TJ Trent asks the question “Why would we knowingly expose ourselves and our loved ones to harm if we could prevent it?”
2014 was the year of the breach. AOL, Ebay, UPS, and J.P. Morgan were just a few of the companies that fell victim to cyber criminals. It became manner of fact for the media to decry the outrage over yet another breach. While these giants were fighting cyber criminals many of my family, friends, and acquaintances began asking me questions. They wanted to know how they could protect themselves without spending a fortune.
These four super easy tips are the advice I gave each time I was asked.
Would you walk down a dark street in the worst neighborhood at night alone? What about your sons, daughters, friends or loved ones. Do you encourage them to walk unaware down unfamiliar streets? The answer is most likely no because it puts them at risk to fall victim to criminals. Why would we knowingly expose ourselves and our loved ones to harm if we could prevent it.
Today we can no longer protect ourselves (keep the bad people out) by locking our doors at night and avoiding bad neighborhoods. The very devices that we love so much can allow miscreants behind closed doors. Do you have a camera on your computer? Using a well know and fairly easy exploit someone could access that camera and watch you 24 hours a day seven days a week. (Don’t believe me. Click this link and read on).
During my training we routinely used a similar exploit to take pictures of our classmates (unbeknownst to them) when we got bored. The technology that has added so much value to our lives is routinely used by criminals to violate our inner sanctum.
2. Attention to detail.
Do you ever go to Starbucks and jump on the free Wifi to knock out some homework or pay a bill at the last minute? Did you ever notice you don’t need a password to connect. I understand that is what makes it so easy and convenient but you now everyone potentially has access to your device as well. Yes, that means someone could steal those crazy pics from the party off your computer. Or they could steal that document sitting on your desktop. You know the one I am talking about. It has the usernames and passwords to your online accounts.
As of 2012 61 percent of U.S households had WiFi. When you installed the WiFi router in your home did you change the default username and password? Did you even turn on the security settings? Simply changing these settings will make it significantly harder for the bad guys to get in.
Regardless of the type of device never use the default security settings!
3. Trust but always verify.
At least once a week I get an email from a prince who wants to give me money. The faster I send them all of my personal banking information the faster I can get the money. Perhaps the prince does not like you but you get an email from your bank. It seems there database blew up and they need your account number, debit card number, and pin. These examples are a form of social engineering called phishing.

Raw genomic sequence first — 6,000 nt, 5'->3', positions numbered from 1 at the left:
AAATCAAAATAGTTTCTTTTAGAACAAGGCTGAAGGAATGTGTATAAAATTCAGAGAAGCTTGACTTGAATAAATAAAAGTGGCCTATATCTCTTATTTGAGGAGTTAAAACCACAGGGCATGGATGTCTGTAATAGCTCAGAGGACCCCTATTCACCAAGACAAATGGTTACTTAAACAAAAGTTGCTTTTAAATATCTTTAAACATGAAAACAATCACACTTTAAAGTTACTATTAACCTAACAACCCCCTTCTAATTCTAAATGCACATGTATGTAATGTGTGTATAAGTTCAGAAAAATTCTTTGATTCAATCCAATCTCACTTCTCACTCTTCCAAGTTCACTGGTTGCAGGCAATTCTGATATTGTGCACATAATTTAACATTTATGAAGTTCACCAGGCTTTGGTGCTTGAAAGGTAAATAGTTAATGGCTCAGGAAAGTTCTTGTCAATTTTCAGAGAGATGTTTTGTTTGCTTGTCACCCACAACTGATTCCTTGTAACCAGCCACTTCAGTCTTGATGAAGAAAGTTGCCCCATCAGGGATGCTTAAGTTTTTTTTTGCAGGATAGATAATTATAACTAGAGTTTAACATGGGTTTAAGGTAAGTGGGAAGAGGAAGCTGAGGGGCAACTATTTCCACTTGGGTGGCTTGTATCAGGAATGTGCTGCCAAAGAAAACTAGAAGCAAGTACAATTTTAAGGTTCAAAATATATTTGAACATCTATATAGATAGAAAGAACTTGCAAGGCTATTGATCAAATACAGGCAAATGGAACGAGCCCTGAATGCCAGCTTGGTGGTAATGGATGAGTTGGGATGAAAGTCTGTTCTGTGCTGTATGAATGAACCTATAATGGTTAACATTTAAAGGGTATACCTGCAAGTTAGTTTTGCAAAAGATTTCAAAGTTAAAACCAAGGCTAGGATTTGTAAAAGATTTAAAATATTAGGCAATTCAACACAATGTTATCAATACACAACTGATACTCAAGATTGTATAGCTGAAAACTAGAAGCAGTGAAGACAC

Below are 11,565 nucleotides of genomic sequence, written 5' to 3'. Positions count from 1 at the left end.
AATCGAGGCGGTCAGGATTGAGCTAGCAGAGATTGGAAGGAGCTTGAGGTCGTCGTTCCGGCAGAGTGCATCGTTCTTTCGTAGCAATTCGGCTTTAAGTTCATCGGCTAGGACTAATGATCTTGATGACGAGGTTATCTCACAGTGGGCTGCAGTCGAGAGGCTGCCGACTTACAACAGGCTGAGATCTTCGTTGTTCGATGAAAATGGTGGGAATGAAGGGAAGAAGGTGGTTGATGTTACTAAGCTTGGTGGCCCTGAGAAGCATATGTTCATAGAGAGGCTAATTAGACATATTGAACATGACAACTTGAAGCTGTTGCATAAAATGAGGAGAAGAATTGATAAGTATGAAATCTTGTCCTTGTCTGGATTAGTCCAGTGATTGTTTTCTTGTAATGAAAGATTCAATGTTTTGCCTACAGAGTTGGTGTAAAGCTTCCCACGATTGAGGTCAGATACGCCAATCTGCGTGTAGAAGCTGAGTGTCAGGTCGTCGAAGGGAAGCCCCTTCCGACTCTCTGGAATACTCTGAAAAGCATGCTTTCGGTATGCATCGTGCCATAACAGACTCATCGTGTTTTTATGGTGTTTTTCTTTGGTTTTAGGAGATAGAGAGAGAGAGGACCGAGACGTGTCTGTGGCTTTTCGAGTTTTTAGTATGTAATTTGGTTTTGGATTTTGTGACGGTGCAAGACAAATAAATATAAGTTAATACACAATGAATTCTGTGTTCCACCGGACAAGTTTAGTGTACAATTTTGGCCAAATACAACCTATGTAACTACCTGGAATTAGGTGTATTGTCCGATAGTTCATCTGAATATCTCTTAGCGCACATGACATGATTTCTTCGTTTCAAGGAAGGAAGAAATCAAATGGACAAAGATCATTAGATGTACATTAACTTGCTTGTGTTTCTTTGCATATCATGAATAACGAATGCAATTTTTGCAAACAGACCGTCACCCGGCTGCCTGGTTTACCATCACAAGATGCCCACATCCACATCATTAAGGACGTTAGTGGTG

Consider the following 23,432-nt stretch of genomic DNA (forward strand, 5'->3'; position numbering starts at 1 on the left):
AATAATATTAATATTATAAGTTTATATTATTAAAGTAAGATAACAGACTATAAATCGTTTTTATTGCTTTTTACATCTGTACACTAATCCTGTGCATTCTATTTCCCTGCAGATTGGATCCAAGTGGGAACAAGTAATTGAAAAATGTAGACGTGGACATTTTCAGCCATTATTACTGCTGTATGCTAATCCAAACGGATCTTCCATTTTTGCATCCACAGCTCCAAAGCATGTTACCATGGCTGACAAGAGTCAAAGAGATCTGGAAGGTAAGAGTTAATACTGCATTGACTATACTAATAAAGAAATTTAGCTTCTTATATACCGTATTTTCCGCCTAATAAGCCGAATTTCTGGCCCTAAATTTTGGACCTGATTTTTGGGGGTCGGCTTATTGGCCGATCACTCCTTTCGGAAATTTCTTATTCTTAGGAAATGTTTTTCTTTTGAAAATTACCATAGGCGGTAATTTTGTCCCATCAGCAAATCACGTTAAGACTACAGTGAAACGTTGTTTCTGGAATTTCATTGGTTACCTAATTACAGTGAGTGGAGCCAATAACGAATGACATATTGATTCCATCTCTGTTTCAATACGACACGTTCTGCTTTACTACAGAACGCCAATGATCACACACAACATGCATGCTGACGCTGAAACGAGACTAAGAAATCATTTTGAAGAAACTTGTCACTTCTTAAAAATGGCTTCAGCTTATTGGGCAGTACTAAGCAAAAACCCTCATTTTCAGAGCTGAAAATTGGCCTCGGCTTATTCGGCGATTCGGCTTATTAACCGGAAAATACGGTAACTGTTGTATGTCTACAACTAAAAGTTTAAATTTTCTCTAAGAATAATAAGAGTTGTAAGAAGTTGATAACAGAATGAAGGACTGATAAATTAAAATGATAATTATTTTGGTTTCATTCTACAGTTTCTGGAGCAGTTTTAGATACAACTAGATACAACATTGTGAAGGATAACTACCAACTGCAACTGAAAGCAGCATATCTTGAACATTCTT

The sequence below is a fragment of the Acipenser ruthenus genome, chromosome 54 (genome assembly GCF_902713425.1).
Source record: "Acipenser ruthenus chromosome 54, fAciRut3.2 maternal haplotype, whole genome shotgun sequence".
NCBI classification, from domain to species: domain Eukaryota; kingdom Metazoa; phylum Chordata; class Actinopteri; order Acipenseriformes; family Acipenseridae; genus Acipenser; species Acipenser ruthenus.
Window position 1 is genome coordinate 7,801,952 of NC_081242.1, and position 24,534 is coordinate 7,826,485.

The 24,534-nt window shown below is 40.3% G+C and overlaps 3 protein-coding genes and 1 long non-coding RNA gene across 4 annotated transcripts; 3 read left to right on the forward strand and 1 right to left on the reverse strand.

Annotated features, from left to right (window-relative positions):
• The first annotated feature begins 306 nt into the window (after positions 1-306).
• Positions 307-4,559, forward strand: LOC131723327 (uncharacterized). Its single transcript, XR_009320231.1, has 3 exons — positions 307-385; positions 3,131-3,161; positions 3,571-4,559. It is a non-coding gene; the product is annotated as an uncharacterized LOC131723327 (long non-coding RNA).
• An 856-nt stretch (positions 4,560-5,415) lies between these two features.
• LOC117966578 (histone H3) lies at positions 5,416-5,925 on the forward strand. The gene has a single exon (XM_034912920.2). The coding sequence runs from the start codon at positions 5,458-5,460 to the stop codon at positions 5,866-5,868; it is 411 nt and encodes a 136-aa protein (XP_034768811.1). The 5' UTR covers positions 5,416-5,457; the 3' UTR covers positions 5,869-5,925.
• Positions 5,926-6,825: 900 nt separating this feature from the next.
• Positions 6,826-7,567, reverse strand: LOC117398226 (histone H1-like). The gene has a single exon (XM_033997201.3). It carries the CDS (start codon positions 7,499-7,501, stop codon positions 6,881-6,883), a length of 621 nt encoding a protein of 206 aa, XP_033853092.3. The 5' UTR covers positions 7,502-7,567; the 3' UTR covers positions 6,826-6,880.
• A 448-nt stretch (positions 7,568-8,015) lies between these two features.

The bad guys send out a whole bunch of emails and hope they can hook one person. According to the 2015 Verizon DBIR 23 percent of recipients open phishing emails and 11 percent click the links. To make matters worse 50 percent of recipients open the email and click the phishing links within the first hour.
We use caller identification to screen our calls. Similarly screen your emails and do not open random email from people you don’t know. If you get emails from vendors such as Fedex, Amazon, or the United States Postal Service take a quick timeout. Ask yourself if you have sent a package or made a purchase on Amazon recently. If not then delete the email. If your unsure instead of opening the email and clicking the links call the vendor. (Here are some tips that will help you spot a phishing email.)
4. Remember social media is not always your friend.
MySpace and Facebook reengineered the way we connect with friends, family, and acquaintances. It made it more convenient but at the same time created a barrier. Now we don’t have to give someone our phone number or address to be able to keep in touch. We can connect on Facebook and interact when and if we want to. What about all the people we friend on Facebook that are not our friends but are friends of friends. Great isn’t it. It is great because it allow us to interact on our terms and at our leisure.
That barrier does not really exist though. By perusing the “routine” information you supply to Facebook I could locate you and pay you a visit unexpectedly. Now lets talk about all the pictures you post to Facebook and other social media sites. Digital photographs contain information called exif data. This information could allow me to track your location. (Facebook and Twitter strip this information out of uploaded photos so you don’t have to worry).
Don’t think this could happen you? That is what the countries leading cyber security strategists thought as well when they befriended Robin Sage. The point is be careful and just don’t befriend anyone. Just like you would not allow just anyone into your home.
The bottom line is technology is interwoven within our lives. Now criminals no longer have to physically have to break in to steal our valuables, violate our privacy, or harm our loved. They can and do terrorize us remotely from under the cover of darkness afforded them by the Internet of Things.
Protecting yourself does not have to cost a lot of money or time if you follow these simple steps.
Photo: Flickr/Perspecsys Photos
Originally published on The Huffington Post.